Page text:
Tuesday, April 29, 2014

What Asperger children are doing with their brains when regular people think we are standing around being defective.

I was an uncomfortable child. I didn’t like the world much, and it didn’t like me. The world was confusing - disturbing, jarring, and alarming. I was frightened most of the time and most everything frightened me. Within my mind I was adventuresome and fearless, but people and their invasive habits and their intrusive rules and demands, scared the shit out of me. I didn’t know it, I instincted it. They wanted to keep me from adventure, from thought, and from truth. I hid. I still hide, because I was right. Social people confine and limit each other in terrible ways.

Women are confident that the man they live with is a nice guy and a good father. He’s just an average man, not a leader. Leaders know how to bring out the killer in every man. That’s why they are leaders. Men were a giant intellectual obstacle when I was a child. In their estimation of how things work, I was an insatiable little monster whose curiosity, hidden passion, obstinacy, questions, and rational seeking would be fine…if only I had been born a boy. How I learned to hate that pejorative and final indictment. 
Unbelievably, it was adult women who were most often the delivers of this life sentence of inferiority; women whose natural grace was replaced by restrictive clothing, rock hard hairstyles and icing-like make up, until nothing original remained. It was the 1950s and rigid sex rules demanded rigid bodies. Underwear was compiled in layers of girdles, brassieres, slips and garter belts, and stockings with seams that must be straight. Our mothers were Virgin priestesses who had been ceremoniously demoted by marriage, shamed and gagged by the function of their sex. I horrified my mother. I was not what she wanted in a child. My very existence challenged her acceptance of marriage as a woman’s inevitable defeat. My lively mind was a reminder of a dark female presence that she had murdered within herself.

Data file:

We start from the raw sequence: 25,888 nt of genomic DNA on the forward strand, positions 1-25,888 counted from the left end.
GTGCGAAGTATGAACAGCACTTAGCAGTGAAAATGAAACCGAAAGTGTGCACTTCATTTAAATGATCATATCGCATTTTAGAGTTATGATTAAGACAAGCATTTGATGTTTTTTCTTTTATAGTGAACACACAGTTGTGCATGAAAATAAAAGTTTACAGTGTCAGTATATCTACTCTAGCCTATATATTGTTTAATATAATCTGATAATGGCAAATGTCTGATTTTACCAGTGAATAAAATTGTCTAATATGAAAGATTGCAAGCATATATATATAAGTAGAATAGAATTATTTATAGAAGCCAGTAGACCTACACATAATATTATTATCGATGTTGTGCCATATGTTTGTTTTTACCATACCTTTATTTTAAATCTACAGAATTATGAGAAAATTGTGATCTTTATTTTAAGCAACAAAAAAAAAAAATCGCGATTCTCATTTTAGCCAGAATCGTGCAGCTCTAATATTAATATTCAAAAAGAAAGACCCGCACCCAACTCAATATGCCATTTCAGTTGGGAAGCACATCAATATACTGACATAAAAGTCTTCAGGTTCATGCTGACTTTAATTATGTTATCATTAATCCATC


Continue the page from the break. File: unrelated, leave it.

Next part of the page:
The game unfolded: little girls were soon tamed. Female society ground on like a glacier that rolled over and pulverized every female that resisted its relentless power.
My father was a traitor to his gender. In matters of the mind he never slighted me. He was a mechanical engineer with wide interests, but his knowledge had one boundary, the artificial gulf between the priestly triumvirate of science, technology, and mathematics, the intellectual activities that divided the real world from everything else. He had an eidetic memory (he claimed) and rather than deflect my questions as unladylike annoyances, he fed me information about astronomy, geology, physics, chemistry, history, exploration and industry. He was not a creative person, but populated his mind with wonderful facts and figures in order to keep the world and his unhappy childhood at bay. He told me this, and let me know, without providing details, that he had idolized his father, a strict man who had used corporal punishment to toughen him up. 

Inexplicably, he hated his mother, whose sole flaw, as far as I could understand, was being a woman. His sister was also an object of his rage. He refused to provide any cause for his extreme feelings, and if my questions ventured to close to his wall of secrecy, he would turn on me. The experience was like that of trying to retrieve a bone from an ill-tempered dog that growls menacingly, curls its lip and commits a warning bite. Warning given: warning taken. I had to set aside this mystery concerning his female family members as a contradiction to the father I knew.


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